Md. senators reject bill to limit worker eligibility for injury pay

Labor advocates cheer bar to `unusual event' rule

March 05, 2004|By Meredith Cohn | Meredith Cohn,SUN STAFF

In a move cheered by labor advocates, a state Senate panel unanimously voted down a bill yesterday that would have restricted the number of injured workers eligible for workers' compensation benefits.

The move likely ends debate for the year, although lawmakers on the Senate Finance Committee said they planned to monitor compensation cases to ensure that the system can handle its load.

The bill would have required workers seeking benefits to identify an "unusual" event that led to their injury. The event would have to be beyond the normal course of their work to qualify for benefits.

The legislation could have countered a Maryland Court of Appeals ruling last summer that deemed a Howard County cafeteria worker who hurt her back while moving a soap box eligible for benefits.

Vernell Harris had been denied benefits by the school district, and a lower court upheld that decision after concluding that moving boxes was part of her job. But the appellate court ruled that there was no legal requirement that Harris show an unusual event to qualify.

The Harris case was widely viewed as expanding coverage for the state's 2.5 million workers because Maryland courts had for decades denied coverage to workers who could not point to an unusual event.

Some self-insured businesses and municipal governments, as well as one of the state's largest insurers, said legislation was needed to return to the former standard.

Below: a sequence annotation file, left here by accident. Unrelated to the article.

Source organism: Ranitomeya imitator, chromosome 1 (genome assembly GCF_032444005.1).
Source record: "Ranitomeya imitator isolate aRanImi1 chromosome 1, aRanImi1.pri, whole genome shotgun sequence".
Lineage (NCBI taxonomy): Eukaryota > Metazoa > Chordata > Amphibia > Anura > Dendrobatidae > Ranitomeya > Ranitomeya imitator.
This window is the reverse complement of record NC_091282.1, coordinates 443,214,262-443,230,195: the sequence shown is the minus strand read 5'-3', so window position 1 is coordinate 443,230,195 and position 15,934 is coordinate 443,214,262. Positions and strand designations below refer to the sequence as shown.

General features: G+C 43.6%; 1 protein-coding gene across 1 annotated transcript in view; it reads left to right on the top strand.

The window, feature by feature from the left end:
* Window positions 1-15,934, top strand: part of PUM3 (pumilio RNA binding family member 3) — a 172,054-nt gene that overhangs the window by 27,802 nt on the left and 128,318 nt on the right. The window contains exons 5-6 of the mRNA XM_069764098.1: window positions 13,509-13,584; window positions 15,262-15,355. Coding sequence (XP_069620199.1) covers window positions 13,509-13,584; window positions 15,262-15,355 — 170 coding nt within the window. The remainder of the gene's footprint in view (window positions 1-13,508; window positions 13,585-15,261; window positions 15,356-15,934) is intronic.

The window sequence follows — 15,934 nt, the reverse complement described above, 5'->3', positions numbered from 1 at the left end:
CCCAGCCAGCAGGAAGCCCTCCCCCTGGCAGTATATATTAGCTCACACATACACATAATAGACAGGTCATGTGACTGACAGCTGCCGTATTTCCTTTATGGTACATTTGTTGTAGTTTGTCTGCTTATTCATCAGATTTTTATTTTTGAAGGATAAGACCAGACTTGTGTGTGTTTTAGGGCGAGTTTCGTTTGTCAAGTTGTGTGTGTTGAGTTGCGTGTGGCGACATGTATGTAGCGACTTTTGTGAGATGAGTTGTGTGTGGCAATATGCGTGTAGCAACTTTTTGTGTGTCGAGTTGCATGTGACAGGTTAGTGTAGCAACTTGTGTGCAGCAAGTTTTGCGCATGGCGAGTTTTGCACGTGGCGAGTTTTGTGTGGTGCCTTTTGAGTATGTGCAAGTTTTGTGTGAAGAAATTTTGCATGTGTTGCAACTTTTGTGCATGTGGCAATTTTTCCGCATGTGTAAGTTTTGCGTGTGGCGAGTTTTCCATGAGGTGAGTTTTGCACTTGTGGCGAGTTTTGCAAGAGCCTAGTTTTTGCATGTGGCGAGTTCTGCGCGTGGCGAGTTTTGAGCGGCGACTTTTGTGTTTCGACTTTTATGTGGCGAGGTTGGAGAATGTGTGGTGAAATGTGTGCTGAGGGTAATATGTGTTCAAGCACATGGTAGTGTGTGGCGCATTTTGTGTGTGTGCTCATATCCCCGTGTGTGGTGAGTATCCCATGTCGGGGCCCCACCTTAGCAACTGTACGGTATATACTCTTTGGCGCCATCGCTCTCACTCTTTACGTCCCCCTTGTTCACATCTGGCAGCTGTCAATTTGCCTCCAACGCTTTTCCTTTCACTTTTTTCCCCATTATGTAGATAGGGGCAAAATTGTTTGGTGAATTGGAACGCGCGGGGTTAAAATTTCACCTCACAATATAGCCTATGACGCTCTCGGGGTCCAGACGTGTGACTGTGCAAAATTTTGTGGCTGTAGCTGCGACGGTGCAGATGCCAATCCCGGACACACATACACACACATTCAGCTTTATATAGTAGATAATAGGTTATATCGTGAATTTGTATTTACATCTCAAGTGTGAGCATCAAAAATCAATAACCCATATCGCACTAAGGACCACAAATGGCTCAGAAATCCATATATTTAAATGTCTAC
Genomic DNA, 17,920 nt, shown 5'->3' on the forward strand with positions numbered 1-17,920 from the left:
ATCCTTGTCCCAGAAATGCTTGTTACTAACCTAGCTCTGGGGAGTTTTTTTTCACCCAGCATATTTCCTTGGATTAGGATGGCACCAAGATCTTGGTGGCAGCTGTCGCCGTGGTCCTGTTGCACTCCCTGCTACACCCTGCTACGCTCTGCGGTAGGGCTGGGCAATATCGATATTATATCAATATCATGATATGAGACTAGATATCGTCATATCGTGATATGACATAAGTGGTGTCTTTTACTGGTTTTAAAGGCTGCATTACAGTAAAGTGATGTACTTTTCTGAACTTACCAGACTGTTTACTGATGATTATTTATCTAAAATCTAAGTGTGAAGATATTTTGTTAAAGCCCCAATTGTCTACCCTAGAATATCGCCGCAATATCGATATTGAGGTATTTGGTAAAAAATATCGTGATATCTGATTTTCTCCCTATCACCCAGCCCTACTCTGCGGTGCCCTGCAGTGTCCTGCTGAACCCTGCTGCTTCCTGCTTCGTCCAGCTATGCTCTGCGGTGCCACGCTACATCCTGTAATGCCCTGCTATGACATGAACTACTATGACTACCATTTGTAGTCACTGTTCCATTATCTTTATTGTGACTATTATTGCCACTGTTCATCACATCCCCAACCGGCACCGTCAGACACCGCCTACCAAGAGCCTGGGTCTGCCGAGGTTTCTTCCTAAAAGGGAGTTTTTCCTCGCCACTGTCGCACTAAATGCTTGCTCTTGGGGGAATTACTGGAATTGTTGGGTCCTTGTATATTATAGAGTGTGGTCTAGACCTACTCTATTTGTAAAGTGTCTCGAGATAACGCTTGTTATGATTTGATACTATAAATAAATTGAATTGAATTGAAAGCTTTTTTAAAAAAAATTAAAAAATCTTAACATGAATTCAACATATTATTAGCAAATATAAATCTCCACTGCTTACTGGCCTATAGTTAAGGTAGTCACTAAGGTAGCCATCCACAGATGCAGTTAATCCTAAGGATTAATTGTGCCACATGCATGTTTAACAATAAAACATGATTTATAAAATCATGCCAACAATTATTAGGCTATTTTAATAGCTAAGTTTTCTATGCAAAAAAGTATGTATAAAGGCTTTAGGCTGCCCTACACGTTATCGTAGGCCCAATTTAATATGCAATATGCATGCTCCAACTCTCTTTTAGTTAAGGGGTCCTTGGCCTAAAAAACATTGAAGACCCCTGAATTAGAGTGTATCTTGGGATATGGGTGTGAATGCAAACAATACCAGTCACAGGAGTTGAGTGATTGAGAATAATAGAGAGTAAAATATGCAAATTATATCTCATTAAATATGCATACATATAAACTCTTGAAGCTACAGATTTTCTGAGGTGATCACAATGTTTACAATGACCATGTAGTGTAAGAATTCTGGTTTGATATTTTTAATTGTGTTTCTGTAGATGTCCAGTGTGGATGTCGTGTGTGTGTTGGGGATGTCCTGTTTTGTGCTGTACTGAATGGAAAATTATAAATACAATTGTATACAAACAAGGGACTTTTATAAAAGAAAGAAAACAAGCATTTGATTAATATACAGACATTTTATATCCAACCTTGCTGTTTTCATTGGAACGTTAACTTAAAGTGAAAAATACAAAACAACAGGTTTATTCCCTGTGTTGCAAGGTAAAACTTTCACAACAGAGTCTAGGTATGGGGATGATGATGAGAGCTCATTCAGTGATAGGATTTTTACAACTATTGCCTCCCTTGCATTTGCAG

"I'm not convinced we are realizing any implications of Harris yet," said Sen. Thomas M. Middleton, a Charles County Democrat who chairs the committee, about the court ruling in June.

"If it is going to have a severe impact on insurance, I'm willing to do something about it," he said. "But I don't think we have enough solid information yet."

Middleton and the other panel members agreed to send a letter to the state Workers Compensation Commission, which tracks the number of cases each year, seeking a report by November.

Sen. John C. Astle, an Anne Arundel Democrat who introduced the bill and several related ones, said he achieved his goal of bringing attention to the topic and setting up an official route to collect data.

He said the legislation was dead in the Senate and action on identical bills in the House was now unlikely.

The House Economic Matters Committee planned to go ahead with a hearing on the subject yesterday although no votes were planned.

Labor advocates hailed yesterday's action.

"It looks like the Harris decision will stand, which means workers won't have that arbitrary `unusual activity' rule," said Robert E. McGarrah Jr., a senior policy analyst for the AFL-CIO in Washington. "That puts Maryland in line with most other states and most insurance companies, which never had the rule."

About 28,500 cases are recorded each year by the Workers Compensation Commission, and at least one insurer did expect a big increase.

The Injured Workers' Insurance Fund, a state-chartered insurer of last resort for businesses in Maryland and responsible for about a third of the state market, expected hundreds of new cases costing an increase of $20 million annually.

"If the committee thinks a study is appropriate, then we support that," said Dennis Carroll, the fund's general counsel. "But we do think the Harris decision will increase the number of claims and awards."

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